1. I use similar baluns at the antenna feedpoint, but with different connections to the antenna, as mentioned in the article. This one will be used near the entrance to the shack from one of my low band transmit antennas, and is intended to eliminate the common mode current from the outside conductor of the coax. On particularly long runs some authorities suggest breaking the coax run up by inserting one of these choke baluns into the line. I’ve also seen it suggested that where coax drops to the ground from a high dipole that a choke balun like this one be used along with a ground rod. None of my coax runs are especially long; the longest run I presently have is about 150′, of which 65′ is up in the air.

  3. I should have worded that better. How would the balun constructed in the article best be used? I understand that changing out one so-239 for some screw terminals would make a good antenna feed point, where would you use a coax to coax connection?

    1. Chris

      You would use a common mode choke like this at the entrance to the station, typically, in conjunction with a ground (which you should also have at the station entrance panel). If you have a very long transmission line run, and it’s picking up currents (perhaps by couple to the antenna), and the currents are causing a problem, you might break up that line with more common mode chokes.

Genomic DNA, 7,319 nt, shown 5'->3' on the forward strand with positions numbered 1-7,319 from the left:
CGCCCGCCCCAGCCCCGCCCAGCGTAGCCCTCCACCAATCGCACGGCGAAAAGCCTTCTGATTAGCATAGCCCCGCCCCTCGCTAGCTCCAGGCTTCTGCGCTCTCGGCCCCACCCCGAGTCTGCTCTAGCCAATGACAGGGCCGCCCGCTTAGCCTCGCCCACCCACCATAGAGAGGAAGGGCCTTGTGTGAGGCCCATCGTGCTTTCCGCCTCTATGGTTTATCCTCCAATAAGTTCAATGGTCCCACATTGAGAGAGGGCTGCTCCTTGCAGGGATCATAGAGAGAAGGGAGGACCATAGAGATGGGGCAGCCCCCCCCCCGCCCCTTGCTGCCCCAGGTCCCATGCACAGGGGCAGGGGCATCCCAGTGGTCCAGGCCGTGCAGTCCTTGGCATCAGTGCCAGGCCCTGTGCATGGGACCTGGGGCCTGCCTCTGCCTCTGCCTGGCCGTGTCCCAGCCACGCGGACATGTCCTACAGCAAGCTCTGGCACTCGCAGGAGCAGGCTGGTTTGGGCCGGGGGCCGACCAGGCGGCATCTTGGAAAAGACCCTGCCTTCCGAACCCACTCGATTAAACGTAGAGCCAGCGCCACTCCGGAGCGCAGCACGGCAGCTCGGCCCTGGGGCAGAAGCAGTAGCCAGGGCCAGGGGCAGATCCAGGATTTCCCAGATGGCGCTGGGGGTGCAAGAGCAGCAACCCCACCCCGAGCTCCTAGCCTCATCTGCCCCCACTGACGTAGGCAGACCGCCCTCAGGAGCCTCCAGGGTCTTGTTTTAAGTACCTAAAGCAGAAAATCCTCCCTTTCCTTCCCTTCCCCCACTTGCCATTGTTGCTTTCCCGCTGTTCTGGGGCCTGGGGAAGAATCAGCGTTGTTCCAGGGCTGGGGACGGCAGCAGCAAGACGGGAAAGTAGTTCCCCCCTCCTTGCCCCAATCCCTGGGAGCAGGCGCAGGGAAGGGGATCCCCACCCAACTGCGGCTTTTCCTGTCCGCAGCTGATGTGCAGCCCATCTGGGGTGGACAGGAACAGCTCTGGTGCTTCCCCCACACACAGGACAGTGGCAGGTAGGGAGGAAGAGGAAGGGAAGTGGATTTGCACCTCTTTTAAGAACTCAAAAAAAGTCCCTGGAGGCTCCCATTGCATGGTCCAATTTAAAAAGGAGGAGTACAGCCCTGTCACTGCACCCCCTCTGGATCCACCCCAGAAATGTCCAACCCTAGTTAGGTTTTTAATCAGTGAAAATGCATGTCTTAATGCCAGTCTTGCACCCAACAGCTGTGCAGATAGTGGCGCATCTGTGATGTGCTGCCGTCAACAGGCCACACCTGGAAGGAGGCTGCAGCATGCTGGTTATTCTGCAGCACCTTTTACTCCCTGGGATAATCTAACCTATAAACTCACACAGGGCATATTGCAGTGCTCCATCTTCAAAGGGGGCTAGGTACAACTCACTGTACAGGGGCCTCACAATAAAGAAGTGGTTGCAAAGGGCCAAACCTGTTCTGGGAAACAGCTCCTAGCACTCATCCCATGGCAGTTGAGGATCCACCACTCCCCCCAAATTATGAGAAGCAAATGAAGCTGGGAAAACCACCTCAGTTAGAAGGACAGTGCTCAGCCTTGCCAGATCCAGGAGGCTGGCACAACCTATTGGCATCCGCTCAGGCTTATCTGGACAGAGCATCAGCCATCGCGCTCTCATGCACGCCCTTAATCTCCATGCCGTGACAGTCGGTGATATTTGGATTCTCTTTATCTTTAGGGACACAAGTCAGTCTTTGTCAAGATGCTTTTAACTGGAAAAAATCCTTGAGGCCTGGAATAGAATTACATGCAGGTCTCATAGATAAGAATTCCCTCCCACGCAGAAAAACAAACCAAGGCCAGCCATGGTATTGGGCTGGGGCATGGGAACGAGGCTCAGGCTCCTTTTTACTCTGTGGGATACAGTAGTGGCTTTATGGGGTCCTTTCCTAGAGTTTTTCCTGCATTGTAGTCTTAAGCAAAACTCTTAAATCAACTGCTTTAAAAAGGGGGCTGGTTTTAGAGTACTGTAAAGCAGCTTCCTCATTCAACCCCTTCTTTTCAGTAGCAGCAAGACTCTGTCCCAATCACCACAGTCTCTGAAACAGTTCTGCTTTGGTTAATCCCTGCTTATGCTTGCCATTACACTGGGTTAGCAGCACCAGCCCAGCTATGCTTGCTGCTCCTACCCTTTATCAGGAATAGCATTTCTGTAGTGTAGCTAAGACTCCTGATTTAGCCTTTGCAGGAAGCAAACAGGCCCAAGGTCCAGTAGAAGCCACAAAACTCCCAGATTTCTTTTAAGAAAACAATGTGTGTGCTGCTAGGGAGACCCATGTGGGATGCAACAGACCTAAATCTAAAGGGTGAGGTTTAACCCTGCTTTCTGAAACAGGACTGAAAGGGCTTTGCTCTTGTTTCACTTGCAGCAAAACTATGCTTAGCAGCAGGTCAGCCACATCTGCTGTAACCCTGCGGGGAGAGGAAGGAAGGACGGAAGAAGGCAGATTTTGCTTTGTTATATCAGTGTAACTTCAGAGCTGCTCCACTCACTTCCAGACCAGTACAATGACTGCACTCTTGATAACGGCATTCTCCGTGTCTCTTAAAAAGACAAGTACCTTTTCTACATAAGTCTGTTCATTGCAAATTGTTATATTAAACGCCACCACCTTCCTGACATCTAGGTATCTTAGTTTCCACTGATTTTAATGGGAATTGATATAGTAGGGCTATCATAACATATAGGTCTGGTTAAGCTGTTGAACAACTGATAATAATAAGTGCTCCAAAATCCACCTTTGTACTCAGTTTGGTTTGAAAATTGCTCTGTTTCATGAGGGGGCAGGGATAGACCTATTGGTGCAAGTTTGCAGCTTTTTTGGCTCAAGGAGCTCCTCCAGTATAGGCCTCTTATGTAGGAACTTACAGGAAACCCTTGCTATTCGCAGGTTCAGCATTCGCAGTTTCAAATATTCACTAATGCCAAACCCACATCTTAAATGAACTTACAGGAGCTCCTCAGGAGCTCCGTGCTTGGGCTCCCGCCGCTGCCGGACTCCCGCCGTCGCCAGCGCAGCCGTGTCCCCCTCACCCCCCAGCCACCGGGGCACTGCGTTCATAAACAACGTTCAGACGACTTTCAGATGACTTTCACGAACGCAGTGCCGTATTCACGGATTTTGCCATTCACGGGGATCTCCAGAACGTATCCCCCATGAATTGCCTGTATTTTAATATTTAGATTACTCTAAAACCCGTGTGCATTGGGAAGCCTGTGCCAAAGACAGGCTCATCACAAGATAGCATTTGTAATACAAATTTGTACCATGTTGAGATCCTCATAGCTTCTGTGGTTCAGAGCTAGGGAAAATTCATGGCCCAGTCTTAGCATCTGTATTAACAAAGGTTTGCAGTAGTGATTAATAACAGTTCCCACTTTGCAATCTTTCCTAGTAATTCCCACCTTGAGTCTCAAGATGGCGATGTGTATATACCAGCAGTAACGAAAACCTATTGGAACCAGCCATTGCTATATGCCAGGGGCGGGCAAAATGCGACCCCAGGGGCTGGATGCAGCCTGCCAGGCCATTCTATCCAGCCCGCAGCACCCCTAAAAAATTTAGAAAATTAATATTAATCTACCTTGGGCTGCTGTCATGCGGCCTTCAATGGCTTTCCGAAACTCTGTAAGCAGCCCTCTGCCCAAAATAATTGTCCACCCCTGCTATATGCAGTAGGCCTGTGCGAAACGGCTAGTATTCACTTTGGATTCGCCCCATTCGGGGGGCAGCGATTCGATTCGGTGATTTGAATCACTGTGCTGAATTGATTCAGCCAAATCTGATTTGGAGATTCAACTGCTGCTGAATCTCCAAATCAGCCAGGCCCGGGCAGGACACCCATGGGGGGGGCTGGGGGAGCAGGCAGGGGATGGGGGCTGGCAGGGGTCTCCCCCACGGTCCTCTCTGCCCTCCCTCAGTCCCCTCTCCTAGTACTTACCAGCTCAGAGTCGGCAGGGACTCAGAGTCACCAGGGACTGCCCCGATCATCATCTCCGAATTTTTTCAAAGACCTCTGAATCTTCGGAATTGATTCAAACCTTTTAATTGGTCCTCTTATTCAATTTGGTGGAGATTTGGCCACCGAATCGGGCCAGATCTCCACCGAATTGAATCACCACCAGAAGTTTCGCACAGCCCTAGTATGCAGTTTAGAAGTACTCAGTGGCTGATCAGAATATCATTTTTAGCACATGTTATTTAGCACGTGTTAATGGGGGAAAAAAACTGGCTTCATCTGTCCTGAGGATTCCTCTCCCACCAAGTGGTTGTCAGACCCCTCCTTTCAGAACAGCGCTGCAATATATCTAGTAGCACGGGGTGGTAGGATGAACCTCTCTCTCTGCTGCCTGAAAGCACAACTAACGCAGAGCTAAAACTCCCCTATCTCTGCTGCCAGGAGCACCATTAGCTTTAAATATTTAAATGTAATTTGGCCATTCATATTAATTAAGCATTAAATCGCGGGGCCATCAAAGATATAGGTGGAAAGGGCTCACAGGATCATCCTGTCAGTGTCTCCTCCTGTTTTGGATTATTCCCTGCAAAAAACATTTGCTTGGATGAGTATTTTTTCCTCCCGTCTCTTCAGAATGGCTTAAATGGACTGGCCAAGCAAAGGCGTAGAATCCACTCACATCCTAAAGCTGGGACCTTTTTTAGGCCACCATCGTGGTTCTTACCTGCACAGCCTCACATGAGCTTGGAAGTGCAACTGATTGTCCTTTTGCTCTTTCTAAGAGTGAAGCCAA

It should be mentioned – certain expedient antenna types such as Zepps, end fed half-waves, etc. are very likely to have common mode currents on feedlines. Do you have to put in common mode chokes everywhere? No. If your goal is simply to radiate (and you aren’t trying for a special pattern like a highly directional beam) – and if the common mode currents are not causing any problems – you don’t need to choke the currents.

      Historically, hams started using baluns when coax became popular after WWII. Coax connections to yagis were allowing too much common mode current, messing up the pattern they worked so hard to achieve. Since then, the theory and construction of “voltage baluns,” “current mode baluns,” “common mode chokes” and so on have come a long way.

  4. Pingback: Brushbeater: Baluns And Impedance Transformers 101 | Western Rifle Shooters Association

  5. dangero

    So timely! I just installed a new 20m wire dipole at my house and suspect I was getting common mode down my coax. I’m still working it out and trying to isolate sources of RFI in my house but I came across this site:
    I’m not associated with them in any way and I have yet to purchase their products but I called the guy and he was super nice! He had some great suggestions for me to try before even buying his products. That to me is the mark of integrity in a vendor so I thought I would share.